By Anthony Gonzon
Do you like to get out in nature to go birding, boating, fishing or hiking? How about hunting, taking photographs or just watching wildlife in their natural habitats? You can do all of this when you visit the Delaware Bayshore. It doesn’t take much effort to find your favorite spot to enjoy some time outdoors.
Places like Bombay Hook National Wildlife Refuge and its sister refuge, Prime Hook, have much to offer. But these refuges are not the only spectacular sites to go along the Bayshore. We’re working hard to improve habitat, provide better access and improve facilities to benefit nature lovers.
Habitat improvements around the Cedar Swamp Wildlife Area east of Townsend continue to support the strongest northern bobwhite population in the state. Meadows have been established in several wildlife areas to provide enhanced wildlife cover and support pollinators like our native bees and butterflies. Removal of invasive species continues throughout the Bayshore with the help of volunteers who get their hands dirty for conservation.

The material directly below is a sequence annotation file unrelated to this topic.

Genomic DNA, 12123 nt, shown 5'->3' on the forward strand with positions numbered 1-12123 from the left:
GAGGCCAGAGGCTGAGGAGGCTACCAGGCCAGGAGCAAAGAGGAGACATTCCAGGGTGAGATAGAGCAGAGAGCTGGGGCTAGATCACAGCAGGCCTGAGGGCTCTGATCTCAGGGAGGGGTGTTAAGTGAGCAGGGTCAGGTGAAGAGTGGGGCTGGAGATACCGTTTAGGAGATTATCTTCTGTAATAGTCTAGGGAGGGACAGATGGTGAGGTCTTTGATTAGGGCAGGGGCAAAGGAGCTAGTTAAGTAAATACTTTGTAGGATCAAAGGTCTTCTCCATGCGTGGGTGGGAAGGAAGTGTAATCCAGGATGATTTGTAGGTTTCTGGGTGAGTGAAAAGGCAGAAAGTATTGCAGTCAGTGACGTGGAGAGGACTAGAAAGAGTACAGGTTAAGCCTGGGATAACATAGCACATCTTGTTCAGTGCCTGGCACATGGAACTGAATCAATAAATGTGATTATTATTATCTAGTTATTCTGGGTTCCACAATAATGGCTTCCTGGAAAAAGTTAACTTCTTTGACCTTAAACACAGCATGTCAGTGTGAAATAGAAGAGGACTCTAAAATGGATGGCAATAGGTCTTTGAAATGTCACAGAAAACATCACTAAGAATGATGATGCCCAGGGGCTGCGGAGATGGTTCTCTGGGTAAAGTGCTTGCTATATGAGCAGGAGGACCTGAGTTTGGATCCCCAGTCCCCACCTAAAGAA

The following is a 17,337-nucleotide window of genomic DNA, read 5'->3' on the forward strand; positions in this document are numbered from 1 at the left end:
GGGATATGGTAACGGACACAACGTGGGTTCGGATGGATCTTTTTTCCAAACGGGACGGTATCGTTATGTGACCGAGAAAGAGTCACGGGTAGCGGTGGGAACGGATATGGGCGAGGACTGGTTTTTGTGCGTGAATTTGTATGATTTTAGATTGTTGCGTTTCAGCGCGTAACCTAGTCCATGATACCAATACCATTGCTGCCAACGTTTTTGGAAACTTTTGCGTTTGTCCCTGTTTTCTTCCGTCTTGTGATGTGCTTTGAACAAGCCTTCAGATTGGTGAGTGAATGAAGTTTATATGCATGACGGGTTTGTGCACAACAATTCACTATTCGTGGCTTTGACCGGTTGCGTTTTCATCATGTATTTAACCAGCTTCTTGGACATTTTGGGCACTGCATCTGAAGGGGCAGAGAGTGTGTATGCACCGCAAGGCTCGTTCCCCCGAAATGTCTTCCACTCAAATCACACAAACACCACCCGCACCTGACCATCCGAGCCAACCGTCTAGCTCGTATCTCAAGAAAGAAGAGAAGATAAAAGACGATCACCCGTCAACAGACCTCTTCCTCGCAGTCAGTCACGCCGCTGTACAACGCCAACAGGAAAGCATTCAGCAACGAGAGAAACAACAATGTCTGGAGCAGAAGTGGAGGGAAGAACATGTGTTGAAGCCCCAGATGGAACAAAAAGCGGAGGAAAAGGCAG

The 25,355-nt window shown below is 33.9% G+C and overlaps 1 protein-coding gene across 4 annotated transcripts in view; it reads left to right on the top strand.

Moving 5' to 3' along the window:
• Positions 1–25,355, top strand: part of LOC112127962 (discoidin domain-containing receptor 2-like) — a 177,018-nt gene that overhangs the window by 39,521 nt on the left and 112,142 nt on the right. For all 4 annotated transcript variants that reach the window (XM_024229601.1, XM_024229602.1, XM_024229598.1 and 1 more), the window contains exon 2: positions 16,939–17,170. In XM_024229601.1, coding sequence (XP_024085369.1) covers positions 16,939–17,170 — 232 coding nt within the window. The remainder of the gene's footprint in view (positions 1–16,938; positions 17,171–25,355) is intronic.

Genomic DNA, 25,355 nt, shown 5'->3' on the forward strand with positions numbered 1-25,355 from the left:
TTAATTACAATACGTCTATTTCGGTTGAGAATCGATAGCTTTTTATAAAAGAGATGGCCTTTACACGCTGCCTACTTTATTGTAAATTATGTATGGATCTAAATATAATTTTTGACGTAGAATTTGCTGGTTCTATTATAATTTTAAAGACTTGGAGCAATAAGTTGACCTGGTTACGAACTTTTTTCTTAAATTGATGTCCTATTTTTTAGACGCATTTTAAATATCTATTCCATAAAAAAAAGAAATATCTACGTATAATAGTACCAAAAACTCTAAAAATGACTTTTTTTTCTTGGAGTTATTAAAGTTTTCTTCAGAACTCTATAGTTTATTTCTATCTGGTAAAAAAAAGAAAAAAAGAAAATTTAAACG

Access has also been improved at places like the Augustine Wildlife Area, where a new observation deck overlooking the wetlands and Delaware River is available on the Port Penn Tract. Plans to improve connectivity will benefit all area users by providing safe access to the dike around the marsh.
Recent land acquisitions near the Eagles Nest and Milford Neck wildlife areas will also provide new opportunities for hunters and hikers alike.
Look for even more improvements along the Bayshore this year in places like the Ted Harvey Conservation Area and the Woodland Beach Wildlife Area.
Because there are so many places to explore throughout the Bayshore’s wildlife areas, it’s difficult to pick only one. So why not visit them all and see what we’re doing to improve Bayshore access through our Delaware Bayshore Initiative. Enjoy your time outdoors along the Delaware Bayshore and be sure to return often!
Anthony Gonzon is the coordinator of the Delaware Bayshore Initiative with the Division of Fish Wildlife.
A version of this article appeared in the spring 2019 issue of Outdoor Delaware and has been updated.